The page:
Press Release

This Spring: Gordon Parks at National and International Museum and Solo Gallery Exhibitions

Pleasantville, NY
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The Addison Gallery of American Art, The Nelson-Atkins Museum of Art, and The Museum of Modern Art Among Institutions to Feature Gordon Parks

The Gordon Parks Foundation collaborates on a range of national and international exhibitions this spring. Featuring significant works by Parks and providing insight on his multifaceted practice, the Spring 2020 exhibitions range from photographs of Muhammad Ali at The Nelson-Atkins Museum of Art to a presentation highlighting new Parks acquisitions at The Museum of Modern Art (MoMA). The season also includes solo gallery exhibitions and presentations at The Gordon Parks Foundation Gallery in Pleasantville, New York, as well as group exhibitions at The Jewish Museum and Princeton University Art Museum. The Foundation’s year-round and wide-ranging programming reflects its commitment to supporting and producing artistic and educational initiatives that advance the legacy and vision of Gordon Parks, who is recognized as one of the most significant photographers of the 20th century, as well as a writer, musician, and filmmaker.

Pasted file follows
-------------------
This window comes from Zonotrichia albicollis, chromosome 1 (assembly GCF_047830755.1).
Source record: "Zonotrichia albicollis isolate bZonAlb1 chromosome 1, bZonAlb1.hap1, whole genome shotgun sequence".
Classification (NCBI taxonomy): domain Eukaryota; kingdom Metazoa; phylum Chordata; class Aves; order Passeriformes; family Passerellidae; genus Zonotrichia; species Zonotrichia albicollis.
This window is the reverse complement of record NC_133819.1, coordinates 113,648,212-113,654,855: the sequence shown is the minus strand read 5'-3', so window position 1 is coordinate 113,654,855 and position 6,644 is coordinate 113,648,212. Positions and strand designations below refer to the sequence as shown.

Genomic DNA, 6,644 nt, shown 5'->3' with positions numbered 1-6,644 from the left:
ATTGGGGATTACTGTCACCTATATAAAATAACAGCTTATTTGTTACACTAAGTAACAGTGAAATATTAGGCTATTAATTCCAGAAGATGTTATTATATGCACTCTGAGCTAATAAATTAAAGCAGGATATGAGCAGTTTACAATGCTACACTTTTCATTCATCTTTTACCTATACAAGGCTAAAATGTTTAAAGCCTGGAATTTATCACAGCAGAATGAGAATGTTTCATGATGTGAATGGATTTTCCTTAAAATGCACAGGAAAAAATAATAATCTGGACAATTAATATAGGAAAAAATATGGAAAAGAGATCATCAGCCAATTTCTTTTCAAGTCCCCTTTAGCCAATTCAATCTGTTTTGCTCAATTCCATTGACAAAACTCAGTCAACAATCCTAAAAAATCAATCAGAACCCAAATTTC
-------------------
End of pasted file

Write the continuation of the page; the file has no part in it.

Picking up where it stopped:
“We’re delighted to follow a series of incredible museum exhibitions this past fall with an equally strong and exciting roster of exhibitions and programs in spring 2020,” said Peter W. Kunhardt, Jr., Executive Director of The Gordon Parks Foundation. “These major exhibitions, including those that highlight recent museum acquisitions of Parks’ works, advance the study and exploration of Gordon Parks’ legacy and demonstrate the widespread interest in and relevance of his work today.”

Upcoming exhibitions and programs co-organized by The Gordon Parks Foundation follow below:

MUSEUM EXHIBITIONS:

Gordon Parks: The New Tide, Early Work 1940-1950

Addison Gallery of American Art, Andover, MA

On view through April 26, 2020

Organized by the National Gallery of Art, Washington in collaboration with The Gordon Parks Foundation